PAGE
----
She said she then received a further email informing her that two of the officers were “unavailable for trial because they were going on vacation to Florida.”

One point that could have saved these charges from being stayed was Section 714.2(1) of the Criminal Code:

714.2 (1) A court shall receive evidence given by a witness outside Canada by means of technology that permits the witness to testify in the virtual presence of the parties and the court unless one of the parties satisfies the court that the reception of such testimony would be contrary to the principles of fundamental justice.

This section mandates the Court to receive testimony from an out-of-country witness, unless Defence or Crown can show it is contrary to the principles of fundamental justice (ie. unfair). This appears to have been an option for the prosecutor and the judge in the case above. Or, if you give 714.2(1) a strict interpretation, it was not an option but a requirement.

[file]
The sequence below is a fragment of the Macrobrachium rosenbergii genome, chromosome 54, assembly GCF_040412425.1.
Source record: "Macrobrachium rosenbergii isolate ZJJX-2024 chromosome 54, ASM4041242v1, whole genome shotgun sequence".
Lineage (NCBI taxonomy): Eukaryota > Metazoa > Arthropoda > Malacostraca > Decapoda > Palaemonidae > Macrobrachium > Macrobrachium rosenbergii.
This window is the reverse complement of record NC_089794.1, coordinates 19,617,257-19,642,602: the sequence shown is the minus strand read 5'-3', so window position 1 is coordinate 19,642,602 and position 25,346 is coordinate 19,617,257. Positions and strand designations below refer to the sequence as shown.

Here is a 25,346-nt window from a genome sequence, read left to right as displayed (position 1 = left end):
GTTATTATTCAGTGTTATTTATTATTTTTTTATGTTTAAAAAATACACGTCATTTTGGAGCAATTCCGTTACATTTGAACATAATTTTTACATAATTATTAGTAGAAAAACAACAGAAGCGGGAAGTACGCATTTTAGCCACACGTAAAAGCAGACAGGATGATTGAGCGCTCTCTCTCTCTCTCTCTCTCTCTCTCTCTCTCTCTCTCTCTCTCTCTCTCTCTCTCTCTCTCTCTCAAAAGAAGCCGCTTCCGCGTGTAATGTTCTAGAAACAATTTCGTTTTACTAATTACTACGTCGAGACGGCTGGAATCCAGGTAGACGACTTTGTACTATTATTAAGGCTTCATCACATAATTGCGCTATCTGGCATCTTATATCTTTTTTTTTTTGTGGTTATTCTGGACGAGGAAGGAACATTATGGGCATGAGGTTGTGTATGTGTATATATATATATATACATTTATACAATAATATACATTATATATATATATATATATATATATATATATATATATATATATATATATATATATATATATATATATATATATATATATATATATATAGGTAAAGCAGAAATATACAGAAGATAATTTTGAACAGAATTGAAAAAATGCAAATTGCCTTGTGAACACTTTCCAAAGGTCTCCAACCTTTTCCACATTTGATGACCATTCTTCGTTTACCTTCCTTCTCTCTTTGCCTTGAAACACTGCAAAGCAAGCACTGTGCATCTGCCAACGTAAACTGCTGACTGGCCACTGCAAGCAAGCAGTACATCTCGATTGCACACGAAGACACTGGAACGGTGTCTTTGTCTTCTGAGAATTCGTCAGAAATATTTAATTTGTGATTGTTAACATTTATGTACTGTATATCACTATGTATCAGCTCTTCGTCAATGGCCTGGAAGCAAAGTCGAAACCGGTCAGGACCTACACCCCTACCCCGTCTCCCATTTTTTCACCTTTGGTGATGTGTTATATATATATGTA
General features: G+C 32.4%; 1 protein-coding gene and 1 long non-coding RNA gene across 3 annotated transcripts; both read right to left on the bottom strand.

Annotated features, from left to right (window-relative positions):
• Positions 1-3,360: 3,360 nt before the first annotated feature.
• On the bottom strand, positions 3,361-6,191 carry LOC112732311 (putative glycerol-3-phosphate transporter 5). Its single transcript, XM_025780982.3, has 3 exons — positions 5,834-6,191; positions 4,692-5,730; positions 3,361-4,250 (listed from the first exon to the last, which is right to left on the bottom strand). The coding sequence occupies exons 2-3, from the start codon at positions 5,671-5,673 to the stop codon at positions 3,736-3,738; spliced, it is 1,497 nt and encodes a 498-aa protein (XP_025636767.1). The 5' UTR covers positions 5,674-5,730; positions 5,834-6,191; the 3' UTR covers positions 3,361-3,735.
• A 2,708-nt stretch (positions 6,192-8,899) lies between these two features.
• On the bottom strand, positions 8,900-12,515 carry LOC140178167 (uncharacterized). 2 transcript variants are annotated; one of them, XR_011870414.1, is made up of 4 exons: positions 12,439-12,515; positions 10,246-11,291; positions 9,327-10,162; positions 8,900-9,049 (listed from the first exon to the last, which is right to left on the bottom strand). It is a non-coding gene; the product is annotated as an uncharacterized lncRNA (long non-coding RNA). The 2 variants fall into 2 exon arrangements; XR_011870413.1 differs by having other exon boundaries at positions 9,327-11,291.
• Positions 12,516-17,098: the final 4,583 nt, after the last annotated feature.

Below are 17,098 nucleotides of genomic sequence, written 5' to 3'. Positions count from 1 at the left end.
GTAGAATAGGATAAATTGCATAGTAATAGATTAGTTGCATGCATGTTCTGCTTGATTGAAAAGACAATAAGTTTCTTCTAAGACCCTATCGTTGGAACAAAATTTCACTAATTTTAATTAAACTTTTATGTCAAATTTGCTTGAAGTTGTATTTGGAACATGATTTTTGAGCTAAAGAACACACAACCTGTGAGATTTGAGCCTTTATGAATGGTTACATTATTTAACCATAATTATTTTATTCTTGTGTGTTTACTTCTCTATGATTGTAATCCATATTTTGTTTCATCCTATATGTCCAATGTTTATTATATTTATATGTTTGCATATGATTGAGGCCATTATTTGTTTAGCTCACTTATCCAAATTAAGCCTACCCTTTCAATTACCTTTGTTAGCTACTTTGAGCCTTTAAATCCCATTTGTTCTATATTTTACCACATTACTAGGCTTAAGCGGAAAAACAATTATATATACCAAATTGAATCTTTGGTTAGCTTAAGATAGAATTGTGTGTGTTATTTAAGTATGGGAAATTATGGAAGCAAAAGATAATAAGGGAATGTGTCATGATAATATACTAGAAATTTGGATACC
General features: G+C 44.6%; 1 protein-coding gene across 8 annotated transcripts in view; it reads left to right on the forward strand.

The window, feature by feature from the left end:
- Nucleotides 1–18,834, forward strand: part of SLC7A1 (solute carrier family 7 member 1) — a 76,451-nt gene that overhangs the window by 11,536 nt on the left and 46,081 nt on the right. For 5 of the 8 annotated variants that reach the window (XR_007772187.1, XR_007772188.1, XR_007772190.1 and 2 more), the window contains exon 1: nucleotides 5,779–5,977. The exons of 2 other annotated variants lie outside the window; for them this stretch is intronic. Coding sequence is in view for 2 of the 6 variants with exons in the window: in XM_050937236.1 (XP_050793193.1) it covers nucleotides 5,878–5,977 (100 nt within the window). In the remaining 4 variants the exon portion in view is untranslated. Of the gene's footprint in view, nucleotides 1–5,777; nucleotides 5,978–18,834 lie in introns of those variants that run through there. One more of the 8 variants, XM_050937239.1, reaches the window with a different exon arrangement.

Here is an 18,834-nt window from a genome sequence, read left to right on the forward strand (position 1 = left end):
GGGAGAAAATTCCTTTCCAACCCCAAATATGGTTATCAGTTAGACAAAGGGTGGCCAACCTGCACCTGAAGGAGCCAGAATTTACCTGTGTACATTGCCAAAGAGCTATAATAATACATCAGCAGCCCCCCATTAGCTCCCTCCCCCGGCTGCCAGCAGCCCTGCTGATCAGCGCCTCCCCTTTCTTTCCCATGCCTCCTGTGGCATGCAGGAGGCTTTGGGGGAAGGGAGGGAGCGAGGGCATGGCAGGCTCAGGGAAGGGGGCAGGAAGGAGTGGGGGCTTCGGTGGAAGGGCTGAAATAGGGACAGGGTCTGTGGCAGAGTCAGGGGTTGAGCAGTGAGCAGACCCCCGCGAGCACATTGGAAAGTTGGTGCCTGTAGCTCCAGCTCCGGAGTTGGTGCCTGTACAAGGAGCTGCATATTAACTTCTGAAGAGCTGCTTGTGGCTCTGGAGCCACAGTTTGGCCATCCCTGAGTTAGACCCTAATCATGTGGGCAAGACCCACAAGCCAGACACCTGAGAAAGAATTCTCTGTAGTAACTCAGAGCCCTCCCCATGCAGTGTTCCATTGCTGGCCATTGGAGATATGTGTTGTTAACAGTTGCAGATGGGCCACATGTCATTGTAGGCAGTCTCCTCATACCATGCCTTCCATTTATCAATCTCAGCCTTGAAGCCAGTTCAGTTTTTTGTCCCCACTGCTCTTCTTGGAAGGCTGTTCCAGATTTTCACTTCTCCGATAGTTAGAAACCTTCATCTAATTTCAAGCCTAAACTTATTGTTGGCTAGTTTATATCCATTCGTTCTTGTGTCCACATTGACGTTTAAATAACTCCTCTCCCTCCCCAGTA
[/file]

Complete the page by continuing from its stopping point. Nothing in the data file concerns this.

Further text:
Here are some cases where the witness was permitted to testify pursuant to 714.2(1) of the Criminal Code. It’s worth noting that, in every case I could find, out of country witnesses were  allowed to testify pursuant to 714.2(1) of the Code:

Witness allowed – R. v. Galandie, 2008 BCPC 6

Witness allowed – R. v. D’Entremont, 2009 ABPC 374

Witness allowed – R. v. Turner, 2002 BCSC 1135

Witness allowed – R. v Al-Enzi, 2017 ONSC 304

Witness allowed – R. v. Schertzer, 2010 ONSC 6686

Witness allowed – R v Nguyen, 2015 SKQB 382

Witness allowed – R v Singh, 2015 ONSC 6823

Witness allowed – R. v. M.M., 2012 ABPC 73

Witness allowed – R. v. Stevenson, 2012 BCSC 800

If the witness is located inside Canada, but away from the location of where court proceedings are being held, then 714.1 of the Criminal Code allows for a witness to testify by video conference:

714.1 A court may order that a witness in Canada give evidence by means of technology that permits the witness to testify elsewhere in Canada in the virtual presence of the parties and the court, if the court is of the opinion that it would be appropriate in all the circumstances, including

(a) the location and personal circumstances of the witness;

(b) the costs that would be incurred if the witness had to be physically present; and

(c) the nature of the witness’ anticipated evidence.